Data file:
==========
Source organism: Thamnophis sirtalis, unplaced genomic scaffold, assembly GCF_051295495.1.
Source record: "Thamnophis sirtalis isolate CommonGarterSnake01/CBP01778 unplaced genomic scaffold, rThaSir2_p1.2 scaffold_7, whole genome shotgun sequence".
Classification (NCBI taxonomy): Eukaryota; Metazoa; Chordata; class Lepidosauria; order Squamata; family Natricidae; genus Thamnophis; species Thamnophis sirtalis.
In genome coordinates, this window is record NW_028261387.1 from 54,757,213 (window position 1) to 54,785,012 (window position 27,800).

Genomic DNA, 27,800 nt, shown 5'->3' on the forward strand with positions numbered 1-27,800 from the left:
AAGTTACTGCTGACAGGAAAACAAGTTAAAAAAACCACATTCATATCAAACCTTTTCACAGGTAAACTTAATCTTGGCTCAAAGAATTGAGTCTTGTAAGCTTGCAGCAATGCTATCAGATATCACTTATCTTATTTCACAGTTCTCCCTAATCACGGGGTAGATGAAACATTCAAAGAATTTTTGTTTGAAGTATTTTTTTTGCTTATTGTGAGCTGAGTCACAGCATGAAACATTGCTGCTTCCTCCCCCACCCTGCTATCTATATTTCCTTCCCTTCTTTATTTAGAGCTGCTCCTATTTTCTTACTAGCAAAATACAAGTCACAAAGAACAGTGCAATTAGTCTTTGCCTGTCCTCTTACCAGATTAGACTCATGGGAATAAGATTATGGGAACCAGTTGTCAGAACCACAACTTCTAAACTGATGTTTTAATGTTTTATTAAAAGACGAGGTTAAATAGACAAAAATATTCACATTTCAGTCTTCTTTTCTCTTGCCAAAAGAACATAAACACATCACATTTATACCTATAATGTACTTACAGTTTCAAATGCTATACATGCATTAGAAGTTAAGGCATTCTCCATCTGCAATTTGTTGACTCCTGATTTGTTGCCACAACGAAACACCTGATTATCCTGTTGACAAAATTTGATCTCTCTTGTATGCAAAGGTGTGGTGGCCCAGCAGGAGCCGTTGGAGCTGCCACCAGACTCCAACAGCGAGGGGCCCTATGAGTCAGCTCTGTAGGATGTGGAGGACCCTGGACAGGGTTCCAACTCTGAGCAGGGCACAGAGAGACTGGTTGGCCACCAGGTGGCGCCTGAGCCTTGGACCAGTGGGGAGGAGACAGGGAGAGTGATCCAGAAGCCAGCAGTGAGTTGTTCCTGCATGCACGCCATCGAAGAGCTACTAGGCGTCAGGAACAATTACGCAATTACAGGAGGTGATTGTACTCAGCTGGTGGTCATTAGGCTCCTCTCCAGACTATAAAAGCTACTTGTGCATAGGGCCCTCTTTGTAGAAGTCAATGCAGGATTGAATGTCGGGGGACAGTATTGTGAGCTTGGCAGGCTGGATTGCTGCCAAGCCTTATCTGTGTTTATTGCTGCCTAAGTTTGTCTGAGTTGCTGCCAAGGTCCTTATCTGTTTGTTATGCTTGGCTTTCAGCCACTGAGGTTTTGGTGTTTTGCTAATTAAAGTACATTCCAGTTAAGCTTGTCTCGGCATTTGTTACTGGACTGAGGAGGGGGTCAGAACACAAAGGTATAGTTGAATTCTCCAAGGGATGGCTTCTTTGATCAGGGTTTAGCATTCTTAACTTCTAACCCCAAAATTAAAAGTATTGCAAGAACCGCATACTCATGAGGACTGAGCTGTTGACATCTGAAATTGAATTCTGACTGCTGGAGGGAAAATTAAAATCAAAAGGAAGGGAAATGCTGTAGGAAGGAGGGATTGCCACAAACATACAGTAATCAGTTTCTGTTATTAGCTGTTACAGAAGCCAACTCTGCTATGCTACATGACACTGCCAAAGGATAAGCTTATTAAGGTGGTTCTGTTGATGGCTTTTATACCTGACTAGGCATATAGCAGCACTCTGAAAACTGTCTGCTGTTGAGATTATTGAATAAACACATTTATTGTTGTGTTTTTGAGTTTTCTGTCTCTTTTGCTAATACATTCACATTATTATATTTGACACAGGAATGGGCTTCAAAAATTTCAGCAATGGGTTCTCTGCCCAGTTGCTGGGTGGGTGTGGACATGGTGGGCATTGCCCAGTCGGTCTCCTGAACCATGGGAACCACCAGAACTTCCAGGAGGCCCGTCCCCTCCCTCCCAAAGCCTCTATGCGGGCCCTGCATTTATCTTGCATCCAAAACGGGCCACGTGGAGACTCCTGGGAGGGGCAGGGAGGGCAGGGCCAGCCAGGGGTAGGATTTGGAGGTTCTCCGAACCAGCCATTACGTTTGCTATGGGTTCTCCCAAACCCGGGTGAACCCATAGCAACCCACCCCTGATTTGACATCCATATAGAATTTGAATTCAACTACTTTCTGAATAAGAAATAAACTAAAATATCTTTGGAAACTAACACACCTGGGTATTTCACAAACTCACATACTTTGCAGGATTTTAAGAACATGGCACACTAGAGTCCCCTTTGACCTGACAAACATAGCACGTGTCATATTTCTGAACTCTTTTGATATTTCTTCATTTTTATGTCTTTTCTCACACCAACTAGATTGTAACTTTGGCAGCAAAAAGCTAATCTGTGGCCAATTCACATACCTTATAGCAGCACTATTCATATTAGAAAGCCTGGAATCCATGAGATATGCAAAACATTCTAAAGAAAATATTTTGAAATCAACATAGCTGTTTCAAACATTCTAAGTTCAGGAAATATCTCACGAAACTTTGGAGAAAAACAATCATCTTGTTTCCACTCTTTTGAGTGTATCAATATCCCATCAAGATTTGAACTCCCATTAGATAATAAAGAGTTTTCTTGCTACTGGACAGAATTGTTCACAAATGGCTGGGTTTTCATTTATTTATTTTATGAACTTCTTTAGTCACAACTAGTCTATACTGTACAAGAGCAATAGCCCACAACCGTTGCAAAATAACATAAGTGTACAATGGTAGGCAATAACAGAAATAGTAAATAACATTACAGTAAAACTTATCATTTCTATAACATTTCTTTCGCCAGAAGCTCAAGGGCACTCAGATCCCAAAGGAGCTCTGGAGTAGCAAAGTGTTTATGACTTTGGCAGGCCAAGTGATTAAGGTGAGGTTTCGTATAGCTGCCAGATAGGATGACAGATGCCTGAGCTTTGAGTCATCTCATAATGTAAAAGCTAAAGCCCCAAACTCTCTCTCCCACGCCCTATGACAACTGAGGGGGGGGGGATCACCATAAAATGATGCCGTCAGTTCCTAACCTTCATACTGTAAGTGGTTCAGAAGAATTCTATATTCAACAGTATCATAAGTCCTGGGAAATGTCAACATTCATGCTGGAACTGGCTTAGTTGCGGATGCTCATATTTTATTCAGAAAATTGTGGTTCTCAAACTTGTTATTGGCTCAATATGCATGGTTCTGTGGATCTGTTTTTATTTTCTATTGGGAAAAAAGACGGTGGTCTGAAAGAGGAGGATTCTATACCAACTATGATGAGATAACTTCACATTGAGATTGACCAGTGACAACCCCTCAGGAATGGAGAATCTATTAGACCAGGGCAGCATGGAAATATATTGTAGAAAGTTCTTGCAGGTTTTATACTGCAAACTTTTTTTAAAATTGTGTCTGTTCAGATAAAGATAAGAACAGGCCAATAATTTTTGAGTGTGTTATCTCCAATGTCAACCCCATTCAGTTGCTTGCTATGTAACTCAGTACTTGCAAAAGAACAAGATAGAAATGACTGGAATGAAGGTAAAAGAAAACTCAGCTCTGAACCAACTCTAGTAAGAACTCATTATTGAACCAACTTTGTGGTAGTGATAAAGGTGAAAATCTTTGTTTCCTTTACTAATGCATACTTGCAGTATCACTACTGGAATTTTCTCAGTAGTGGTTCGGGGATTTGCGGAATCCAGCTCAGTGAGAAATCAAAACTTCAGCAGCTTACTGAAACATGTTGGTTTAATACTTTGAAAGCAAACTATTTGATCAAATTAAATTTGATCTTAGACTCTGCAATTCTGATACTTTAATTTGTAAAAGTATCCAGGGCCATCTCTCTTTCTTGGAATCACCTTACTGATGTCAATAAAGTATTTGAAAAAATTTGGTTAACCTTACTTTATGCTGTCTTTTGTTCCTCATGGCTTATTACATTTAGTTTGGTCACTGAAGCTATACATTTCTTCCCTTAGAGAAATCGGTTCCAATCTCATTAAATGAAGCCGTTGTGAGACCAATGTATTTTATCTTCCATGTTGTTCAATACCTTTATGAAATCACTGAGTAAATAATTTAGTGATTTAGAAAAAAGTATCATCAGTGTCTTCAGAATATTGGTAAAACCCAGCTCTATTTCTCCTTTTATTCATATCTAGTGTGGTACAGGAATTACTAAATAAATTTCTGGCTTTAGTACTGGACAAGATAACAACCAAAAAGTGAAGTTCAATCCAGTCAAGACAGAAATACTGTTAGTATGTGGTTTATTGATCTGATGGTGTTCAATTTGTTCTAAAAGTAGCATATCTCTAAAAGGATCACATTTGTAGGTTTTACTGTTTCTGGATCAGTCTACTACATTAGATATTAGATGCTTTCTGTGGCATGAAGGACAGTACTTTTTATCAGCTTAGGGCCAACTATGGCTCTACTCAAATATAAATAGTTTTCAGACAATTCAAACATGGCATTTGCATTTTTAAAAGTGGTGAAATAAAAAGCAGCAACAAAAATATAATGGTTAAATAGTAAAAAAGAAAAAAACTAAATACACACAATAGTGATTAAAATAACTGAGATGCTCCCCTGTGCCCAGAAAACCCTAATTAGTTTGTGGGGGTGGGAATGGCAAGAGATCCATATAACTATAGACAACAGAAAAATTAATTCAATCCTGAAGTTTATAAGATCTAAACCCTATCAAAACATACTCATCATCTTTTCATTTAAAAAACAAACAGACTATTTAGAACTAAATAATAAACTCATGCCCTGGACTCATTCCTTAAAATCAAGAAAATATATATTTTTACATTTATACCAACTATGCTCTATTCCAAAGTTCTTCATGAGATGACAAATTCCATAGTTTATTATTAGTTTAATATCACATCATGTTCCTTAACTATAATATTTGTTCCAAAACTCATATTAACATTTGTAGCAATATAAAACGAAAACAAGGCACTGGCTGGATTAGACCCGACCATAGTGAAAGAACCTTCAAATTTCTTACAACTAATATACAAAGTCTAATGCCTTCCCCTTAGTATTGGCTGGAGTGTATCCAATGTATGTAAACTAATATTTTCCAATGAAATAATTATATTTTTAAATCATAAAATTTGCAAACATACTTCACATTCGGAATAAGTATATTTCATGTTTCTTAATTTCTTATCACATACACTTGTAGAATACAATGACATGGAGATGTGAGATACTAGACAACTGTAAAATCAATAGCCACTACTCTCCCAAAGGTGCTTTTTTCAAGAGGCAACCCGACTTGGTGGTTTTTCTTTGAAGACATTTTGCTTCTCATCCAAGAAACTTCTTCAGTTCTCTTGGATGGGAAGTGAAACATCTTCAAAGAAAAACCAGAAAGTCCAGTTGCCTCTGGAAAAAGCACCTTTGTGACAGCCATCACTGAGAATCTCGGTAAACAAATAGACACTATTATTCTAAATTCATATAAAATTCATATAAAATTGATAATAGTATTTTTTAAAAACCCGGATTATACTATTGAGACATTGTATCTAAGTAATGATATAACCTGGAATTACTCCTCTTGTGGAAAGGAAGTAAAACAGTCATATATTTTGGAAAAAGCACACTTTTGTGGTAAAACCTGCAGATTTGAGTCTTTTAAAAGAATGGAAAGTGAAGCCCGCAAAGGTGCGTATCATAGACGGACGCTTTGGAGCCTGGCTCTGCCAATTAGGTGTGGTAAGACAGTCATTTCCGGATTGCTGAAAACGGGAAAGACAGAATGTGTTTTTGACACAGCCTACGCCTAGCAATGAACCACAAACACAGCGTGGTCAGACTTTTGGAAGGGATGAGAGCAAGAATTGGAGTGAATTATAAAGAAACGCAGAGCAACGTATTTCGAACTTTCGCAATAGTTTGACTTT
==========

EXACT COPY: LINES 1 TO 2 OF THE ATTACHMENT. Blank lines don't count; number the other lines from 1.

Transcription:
Source organism: Thamnophis sirtalis, unplaced genomic scaffold, assembly GCF_051295495.1.
Source record: "Thamnophis sirtalis isolate CommonGarterSnake01/CBP01778 unplaced genomic scaffold, rThaSir2_p1.2 scaffold_7, whole genome shotgun sequence".